I was obsessed with that question and tried to find all the hacks possible – speed reading, reading excerpts, summaries, listening to audiobooks, watching videos that explain the most of the book concepts, and so on.
After trying all of them, I’ve discovered a mind-blowing hack that was there all the time – If you want to read more books, simply spend more time reading. If you don’t have time to read, make more time. Always carry a book with you, read after you wake up, read when you commute to work and read while you wait for your morning coffee at the cafe. Having a break at work? Read. Read before going to bed. All of these will add up and give you 20-40 pages a day which is around 2 books a month. I used to waste months without reading a single book.
The benefits of reading books a are enormous. If some of the wealthiest people in the world like Warren Buffet and Mark Zuckerberg read hundreds of books a year, and Elon Musk taught himself rocket science by just reading, it must be important.
Here’s a secret: ordinary people seek entertainment, but extraordinary people seek education and learning. That’s why most of the successful people are reading books instead of wasting time watching TV.
As time passes by, reading will certainly reshape your thinking. It will make you more knowledgeable and have more ideas on many topics; you will think and see differently; you will have answers to common questions, and you will feel more confident and creative.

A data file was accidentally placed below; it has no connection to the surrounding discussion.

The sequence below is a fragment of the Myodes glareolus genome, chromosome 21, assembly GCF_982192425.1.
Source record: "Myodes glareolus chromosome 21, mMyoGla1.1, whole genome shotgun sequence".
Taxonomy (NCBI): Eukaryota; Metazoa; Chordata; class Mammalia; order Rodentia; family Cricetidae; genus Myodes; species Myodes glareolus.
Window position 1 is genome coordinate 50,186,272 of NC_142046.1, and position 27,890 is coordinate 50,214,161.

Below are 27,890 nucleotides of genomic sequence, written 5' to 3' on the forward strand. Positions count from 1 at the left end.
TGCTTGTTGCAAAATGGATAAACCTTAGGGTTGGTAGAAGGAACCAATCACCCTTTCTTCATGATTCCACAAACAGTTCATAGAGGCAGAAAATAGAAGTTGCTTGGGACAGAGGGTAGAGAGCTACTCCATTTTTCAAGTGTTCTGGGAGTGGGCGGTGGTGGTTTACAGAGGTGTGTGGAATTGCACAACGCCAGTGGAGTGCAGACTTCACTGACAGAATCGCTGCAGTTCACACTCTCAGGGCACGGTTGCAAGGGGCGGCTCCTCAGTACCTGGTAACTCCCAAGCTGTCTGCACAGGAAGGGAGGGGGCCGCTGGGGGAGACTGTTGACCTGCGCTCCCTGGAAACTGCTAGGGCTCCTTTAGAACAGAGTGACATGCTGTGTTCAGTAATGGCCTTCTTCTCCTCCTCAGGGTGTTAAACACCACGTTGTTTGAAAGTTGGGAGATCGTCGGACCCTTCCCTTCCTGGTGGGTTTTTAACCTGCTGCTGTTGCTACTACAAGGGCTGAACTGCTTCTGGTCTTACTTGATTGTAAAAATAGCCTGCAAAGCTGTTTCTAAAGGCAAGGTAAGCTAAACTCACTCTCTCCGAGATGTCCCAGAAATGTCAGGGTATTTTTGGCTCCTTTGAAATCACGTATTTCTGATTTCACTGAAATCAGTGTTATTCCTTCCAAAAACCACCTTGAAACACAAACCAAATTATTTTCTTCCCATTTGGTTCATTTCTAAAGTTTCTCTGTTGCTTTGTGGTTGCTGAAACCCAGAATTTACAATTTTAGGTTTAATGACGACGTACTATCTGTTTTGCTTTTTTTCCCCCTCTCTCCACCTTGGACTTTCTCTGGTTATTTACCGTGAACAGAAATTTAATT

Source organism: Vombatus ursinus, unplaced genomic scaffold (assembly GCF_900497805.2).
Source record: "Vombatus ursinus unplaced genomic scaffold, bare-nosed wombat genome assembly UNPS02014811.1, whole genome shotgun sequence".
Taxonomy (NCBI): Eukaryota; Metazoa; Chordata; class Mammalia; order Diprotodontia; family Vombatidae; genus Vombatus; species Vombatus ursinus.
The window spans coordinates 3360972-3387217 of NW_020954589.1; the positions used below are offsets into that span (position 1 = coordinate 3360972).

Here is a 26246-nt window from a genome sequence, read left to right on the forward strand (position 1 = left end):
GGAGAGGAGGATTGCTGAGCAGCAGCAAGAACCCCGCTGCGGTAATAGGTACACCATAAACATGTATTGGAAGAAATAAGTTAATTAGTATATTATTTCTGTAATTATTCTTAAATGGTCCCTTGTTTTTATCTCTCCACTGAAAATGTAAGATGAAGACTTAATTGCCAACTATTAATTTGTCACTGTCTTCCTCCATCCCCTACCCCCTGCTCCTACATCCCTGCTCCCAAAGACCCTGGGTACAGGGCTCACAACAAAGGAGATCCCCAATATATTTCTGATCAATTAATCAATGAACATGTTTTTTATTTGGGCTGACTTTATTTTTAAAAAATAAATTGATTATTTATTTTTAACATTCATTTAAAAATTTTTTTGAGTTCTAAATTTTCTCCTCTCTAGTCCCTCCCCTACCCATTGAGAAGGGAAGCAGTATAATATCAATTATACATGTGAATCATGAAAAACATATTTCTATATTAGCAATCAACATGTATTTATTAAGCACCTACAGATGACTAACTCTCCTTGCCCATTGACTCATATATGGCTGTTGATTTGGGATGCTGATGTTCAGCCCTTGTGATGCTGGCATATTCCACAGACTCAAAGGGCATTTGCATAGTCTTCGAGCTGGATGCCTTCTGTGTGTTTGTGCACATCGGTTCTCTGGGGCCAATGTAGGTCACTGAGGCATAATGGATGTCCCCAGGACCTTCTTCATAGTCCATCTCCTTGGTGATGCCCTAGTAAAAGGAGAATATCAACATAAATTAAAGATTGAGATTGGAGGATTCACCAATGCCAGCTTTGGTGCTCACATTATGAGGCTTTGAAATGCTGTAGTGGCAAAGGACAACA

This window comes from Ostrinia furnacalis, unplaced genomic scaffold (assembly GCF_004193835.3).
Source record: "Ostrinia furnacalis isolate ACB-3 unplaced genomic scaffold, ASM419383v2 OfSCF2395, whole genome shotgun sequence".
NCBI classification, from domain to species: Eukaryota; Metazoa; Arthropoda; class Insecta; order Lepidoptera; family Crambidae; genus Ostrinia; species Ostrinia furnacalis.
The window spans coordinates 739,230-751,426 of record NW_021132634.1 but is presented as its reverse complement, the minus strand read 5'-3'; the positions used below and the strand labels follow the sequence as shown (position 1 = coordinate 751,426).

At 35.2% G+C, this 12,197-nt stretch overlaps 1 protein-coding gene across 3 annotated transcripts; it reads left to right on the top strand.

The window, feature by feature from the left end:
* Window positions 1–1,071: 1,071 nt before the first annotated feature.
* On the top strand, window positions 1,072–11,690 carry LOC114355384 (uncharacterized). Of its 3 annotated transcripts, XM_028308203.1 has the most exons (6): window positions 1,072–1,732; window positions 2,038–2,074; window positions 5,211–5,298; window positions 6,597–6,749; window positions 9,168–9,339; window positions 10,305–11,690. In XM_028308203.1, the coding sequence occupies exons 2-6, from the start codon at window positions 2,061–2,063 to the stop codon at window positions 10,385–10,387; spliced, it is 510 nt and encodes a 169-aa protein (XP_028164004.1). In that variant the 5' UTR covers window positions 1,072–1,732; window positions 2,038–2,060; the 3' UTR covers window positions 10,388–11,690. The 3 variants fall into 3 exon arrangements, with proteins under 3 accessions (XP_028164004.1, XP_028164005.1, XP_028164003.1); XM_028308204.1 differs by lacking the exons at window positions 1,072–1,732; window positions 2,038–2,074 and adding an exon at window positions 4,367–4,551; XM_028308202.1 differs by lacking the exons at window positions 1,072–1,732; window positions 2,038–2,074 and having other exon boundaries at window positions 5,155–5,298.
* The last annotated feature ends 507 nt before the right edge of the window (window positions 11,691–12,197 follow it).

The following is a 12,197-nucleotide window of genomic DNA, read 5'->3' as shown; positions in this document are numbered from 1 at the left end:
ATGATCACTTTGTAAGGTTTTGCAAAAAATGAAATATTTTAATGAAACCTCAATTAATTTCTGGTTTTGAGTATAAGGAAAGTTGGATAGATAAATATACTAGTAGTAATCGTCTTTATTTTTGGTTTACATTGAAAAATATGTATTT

Make reading your priority.
Writing is definitely one of the major skills that have influenced my lifestyle in a positive way. It’s not only a very meditative activity as it helps me think deeper but it also allows me to create stories, makes me a better communicator, and increases my creativity. When I get into the zone, words just flow naturally.
What I love about writing the most is the impact it can have on other people. One article has the potential to reach millions of people anywhere in the world. Writing also makes you a better person because it allows you to put everything that has been bothering you into words. After freeing all those feelings, you feel calmer, more satisfied, and inspired.
When what you’re writing clearly expresses your thoughts and ideas, you can gain more friends and influence people. Whether it’s your personal relationships or career, clear communication will help you build smooth and bulletproof future.